Emotional abuse tends to be a particularly slippery issue. For instance, if someone is physically or sexually abused during childhood and doesn't know at the time that this was wrong and not "normal," often they learn this fairly early in adulthood. (Though due to the internalized shame of abuse, sometimes it takes increasing pain from dysfunctional coping behaviors before a person is ready to enter therapy for help.) Hopefully with this recognition, and the support of a skilled trauma therapist, the wounds they need to heal are fairly evident, and the path for healing, though not easy, is clear.

With emotional abuse and neglect, however, the experience is often more covert, and thus harder to identify as the root cause of whatever present-day issues someone is struggling with. Sure, some types of emotional abuse are more overt; but again, hopefully in these cases the person is aware that what was happening was not okay, and then has the opportunity to heal. But many times, the impact of more subtle forms of emotional abuse or neglect are like a rust that erodes a person's sense of self (healthy ego development) over time, until she takes on a world view that she is inadequate, does not matter, cannot trust others, will not be loved if others find out who she really is, and basically, better be able to figure things out on her own. She may not make the connection that the impact of a highly critical grandfather and workaholic mother is still impacting her beliefs about herself 25 years later. (And if no one ever helps her to make that connection and do the healing work, she will likely struggle with feeling like no amount of affirmations, anti-depressants, and cognitive behavioral therapy ever seems to help, so she must be right about herself that she's just fundamentally flawed.) 

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WholeYou Podcast #9: Fourth Chakra (Anahata)

WholeYou Podcast #9: Fourth Chakra (Anahata)

Want to deepen your relationships with others and with yourself? Check out Episode 9 of the WholeYou podcast!

You can listen to the show (stream or download) on the embedded SoundCloud box on this post, or find it on iTunes of your favorite podcast app. Thanks for listening!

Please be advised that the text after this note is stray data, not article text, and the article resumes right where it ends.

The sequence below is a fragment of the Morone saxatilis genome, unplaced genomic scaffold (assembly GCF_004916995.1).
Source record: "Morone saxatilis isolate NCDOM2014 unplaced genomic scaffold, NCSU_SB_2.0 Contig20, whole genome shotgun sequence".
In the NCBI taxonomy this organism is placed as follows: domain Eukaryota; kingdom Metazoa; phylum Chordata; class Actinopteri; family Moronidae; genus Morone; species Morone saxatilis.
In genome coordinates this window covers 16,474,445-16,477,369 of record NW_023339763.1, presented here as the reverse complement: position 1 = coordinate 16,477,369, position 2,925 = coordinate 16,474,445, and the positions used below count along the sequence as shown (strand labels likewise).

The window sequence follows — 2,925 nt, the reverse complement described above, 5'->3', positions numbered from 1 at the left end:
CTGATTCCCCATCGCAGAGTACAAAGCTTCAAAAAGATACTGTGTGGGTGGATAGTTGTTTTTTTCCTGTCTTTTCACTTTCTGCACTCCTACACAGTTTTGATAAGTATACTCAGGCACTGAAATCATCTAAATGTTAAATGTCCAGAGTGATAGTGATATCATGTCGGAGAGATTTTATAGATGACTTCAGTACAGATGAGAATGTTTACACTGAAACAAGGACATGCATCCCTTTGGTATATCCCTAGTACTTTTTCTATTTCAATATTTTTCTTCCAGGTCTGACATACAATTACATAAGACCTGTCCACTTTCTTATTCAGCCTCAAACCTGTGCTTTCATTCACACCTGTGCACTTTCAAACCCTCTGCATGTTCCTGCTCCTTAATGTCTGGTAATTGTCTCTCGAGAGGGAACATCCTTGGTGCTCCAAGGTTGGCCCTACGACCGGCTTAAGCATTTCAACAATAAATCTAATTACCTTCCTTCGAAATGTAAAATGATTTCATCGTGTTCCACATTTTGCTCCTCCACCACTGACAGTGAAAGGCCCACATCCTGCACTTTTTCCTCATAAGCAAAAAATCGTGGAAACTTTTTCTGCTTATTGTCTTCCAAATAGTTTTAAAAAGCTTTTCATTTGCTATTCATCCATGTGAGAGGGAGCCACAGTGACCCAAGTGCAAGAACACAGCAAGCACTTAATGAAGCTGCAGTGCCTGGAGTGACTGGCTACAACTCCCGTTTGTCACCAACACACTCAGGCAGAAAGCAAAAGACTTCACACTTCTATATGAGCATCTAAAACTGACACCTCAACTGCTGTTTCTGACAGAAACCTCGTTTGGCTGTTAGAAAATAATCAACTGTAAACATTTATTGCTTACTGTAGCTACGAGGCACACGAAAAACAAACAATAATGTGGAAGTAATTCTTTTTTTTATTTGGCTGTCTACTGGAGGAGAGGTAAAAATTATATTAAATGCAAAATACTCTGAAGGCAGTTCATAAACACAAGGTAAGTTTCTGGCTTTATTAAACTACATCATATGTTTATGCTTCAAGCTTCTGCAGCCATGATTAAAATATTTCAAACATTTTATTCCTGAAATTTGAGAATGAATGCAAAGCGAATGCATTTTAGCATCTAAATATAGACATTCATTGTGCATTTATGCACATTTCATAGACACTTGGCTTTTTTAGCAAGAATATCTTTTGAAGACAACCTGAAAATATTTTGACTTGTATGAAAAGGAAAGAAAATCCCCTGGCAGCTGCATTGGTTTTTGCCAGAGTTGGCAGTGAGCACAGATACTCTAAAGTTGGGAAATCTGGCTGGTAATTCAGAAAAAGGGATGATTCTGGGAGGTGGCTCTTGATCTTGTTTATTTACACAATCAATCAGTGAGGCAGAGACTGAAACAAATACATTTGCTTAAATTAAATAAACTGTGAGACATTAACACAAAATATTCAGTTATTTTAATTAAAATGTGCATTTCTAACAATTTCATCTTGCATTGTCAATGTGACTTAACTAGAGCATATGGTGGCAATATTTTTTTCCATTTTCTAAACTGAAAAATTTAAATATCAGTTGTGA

Fourth Chakra At a Glance:

  • Sanskrit Name: Anahata
  • Location: Heart area
  • Element: Air
  • Color: Green (also sometimes pink)
  • Issues: Love and self-love, relationships, intimacy
  • Goals: Balance, compassion, self-acceptance, connection
  • Basic Rights: To love and be loved

What we Discuss in Episode #9:

  • How to know if your fourth chakra is out of balance
  • Signs of a deficient and excessive fourth chakra
  • Love, self-love, relationships, and boundaries
  • Yoga poses, meditations, and pranayama to balance your heart chakra
  • Fourth chakra affirmations

Lauren and I are really appreciate you taking the time to listen and share your comments. If you like the show, subscribe on iTunes or your favorite podcast app, and please take 1 minute to leave us a review on iTunes  — it helps us to reach more people, and we'd be so grateful! 

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the power of simple compliments


I'm typing this from the window seat as I fly back home to Nashville from Boston, where I just attended and spoke at the fabulous MEDA annual eating disorders conference.

I am gradually feeling more confident about this whole speaking thing, and left feeling reenergized about eating disorder recovery —excited to dig deeper into some of the topics that were presented and share about them here.

I had pretty limited time to tour Boston for the first time, since it was a short trip and much of my time was well-occupied with the conference (not to mention that the hotel was in a 'burb about a 20-minute Uber ride from the city). Still, I had a lovely few hours exploring the city this morning.

In the Back Bay, I stumbled upon The Fairy Shop — anyone who knows me well would say "that's definitely a Val thing." The guy inside told me I looked like a real fairy, which is probably one of the best appearance-related compliments I could get ;) and he agreed with my father-in-law's assessment that I should be cast in the next LOTR film. Ha!